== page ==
What followed is what should have made CJR's "blunders" list.
On December 31, J.K Trotter at Gawker, who appears to have set out to perpetuate the straw-man criticism against Dunham's detractors, reported something far more troubling:
The 2012 proposal for Not That Kind of Girl recounted the same night of unwanted unprotected sex—and supplied enough specific biographical detail to identify the man being described.
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The final manuscript of Not that Kind of Girl contains a significantly altered version of Dunham’s original account.
Trotter is nearly certain that he has identified the attacker Dunham described in her 2012 proposal. His name is at the link for those who are curious, but the fundamentally important point is that this person "did not affiliate with either major political party until 2012, when he formally registered as a Democrat," and "does not appear to have ever been an on-the-book Republican."
Thus, Dunham's rape story, even assuming she was indeed raped, was from all appearances originally packaged in 2012 to smear Republicans and conservatives for an act committed by someone who was neither. When revised two years later, it was further dressed up with more juicy details not traceable to a specific person to enhance the smear's memorability.
It would seem that no one at Random House or at any other publisher who might have seen Dunham's original proposal and read the final product has ever questioned the credibility of her underlying story. This is either astonishing negligence or intensely hostile groupthink. Are these people all that lazy and clueless, or were Dunham's fabrications okay in publishing land because her story attacked liberalism's enemies?
3. The imaginary Kwanzaa "parade."
In recent years, the annual late-December Kwanzaa parade in South Central Los Angeles has fallen on hard times. In 2011, the second-last year the Los Angeles Times covered it, the paper claimed that "hundreds" attended, but could only muster a photo showing a half-dozen participants and about the same number of onlookers.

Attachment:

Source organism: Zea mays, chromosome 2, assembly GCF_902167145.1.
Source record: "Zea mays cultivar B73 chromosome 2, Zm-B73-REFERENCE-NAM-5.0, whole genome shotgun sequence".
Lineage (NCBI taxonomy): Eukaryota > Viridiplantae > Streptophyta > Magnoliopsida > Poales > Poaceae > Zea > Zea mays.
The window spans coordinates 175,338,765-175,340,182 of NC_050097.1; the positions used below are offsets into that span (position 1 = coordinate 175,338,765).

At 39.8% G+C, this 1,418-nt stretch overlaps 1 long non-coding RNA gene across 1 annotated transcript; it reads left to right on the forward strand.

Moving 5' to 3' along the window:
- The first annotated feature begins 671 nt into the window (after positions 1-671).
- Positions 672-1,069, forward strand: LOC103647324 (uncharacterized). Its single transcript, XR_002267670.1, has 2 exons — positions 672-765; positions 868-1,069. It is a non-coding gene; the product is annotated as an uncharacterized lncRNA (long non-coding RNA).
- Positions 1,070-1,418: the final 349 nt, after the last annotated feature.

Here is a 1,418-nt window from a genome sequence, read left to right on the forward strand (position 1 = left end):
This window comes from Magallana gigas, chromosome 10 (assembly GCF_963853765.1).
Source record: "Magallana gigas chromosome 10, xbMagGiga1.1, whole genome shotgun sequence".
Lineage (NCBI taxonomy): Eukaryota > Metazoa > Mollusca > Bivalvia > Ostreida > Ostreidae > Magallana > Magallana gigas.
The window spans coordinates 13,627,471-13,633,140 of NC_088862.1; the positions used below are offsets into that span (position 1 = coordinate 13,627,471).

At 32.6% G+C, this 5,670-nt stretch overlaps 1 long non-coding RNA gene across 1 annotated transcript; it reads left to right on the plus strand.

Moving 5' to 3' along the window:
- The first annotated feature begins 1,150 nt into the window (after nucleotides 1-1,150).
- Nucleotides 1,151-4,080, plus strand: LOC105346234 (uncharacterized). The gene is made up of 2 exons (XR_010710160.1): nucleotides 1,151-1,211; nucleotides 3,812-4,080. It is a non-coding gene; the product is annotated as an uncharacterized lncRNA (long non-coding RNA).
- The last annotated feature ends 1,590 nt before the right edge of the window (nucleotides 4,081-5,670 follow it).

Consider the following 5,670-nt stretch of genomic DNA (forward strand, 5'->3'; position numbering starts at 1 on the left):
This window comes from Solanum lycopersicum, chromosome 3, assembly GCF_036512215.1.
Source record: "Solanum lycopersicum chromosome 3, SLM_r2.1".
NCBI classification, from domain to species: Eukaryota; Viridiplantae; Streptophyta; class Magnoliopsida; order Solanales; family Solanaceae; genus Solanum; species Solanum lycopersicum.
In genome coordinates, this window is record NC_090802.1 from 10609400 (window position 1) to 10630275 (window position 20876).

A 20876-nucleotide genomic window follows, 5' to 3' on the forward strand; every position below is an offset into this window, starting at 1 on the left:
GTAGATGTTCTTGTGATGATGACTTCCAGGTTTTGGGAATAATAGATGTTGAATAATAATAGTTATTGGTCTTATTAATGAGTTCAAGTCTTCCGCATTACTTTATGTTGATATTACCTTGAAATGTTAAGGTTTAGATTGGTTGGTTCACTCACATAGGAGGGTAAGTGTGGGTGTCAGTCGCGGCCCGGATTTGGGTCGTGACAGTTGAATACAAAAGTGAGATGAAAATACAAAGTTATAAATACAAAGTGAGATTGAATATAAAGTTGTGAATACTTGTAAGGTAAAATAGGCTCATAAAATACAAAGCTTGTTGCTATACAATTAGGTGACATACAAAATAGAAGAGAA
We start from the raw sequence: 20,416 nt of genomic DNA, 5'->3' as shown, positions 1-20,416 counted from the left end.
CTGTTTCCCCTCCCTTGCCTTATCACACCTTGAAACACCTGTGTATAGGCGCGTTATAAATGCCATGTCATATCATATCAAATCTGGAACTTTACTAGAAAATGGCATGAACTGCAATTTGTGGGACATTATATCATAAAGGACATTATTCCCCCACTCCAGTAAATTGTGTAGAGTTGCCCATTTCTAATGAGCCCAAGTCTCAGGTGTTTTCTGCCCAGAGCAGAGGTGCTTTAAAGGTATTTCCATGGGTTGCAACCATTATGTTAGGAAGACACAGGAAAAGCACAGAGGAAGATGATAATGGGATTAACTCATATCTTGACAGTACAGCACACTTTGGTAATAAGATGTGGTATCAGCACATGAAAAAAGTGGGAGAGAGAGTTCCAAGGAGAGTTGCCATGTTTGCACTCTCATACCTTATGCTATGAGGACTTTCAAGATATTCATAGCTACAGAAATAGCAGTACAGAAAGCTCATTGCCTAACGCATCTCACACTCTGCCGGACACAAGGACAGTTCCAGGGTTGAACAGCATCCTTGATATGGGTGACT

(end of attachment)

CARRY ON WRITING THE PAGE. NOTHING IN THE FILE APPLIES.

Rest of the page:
On December 26, 2014, apathy won. A CBS-Los Angeles reporter tweeted a photo showing an empty boulevard with no spectators captioned, "People in #SouthLosAngeles disappointed by lack of turn-out for #Kwanza parade. Parade lasted 10 mins." (What "people"?) Two minutes later, he tweeted: "Parade is over." It was never a real parade. It wasn't even a motorcade.
But then, in an online report, CBS-LA, despite its own reporter calling out a non-event, descended into full fictional cringeworthiness, making it appear as if a genuine parade had occurred:
LA Celebrates Start Of Kwanzaa With Parade Along Crenshaw Boulevard
The 38th annual KwanZaa Gwaride parade made its way down Crenshaw Boulevard Friday, marking the start of the seven-day festival of Kwanzaa.
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Some participants walked the parade carrying signs underlining important issues to the community, such as police brutality, home foreclosures, judicial corruption, transparency in government and environmental racism.
Never has one of the favorite sayings of Instapundit's Glenn Reynolds been truer: "It's Potemkin villages all the way down."
And all the way up – to the see no liberal media evil folks at the Columbia Journalism Review.
(Artwork created using multiple Shutterstock.com images.)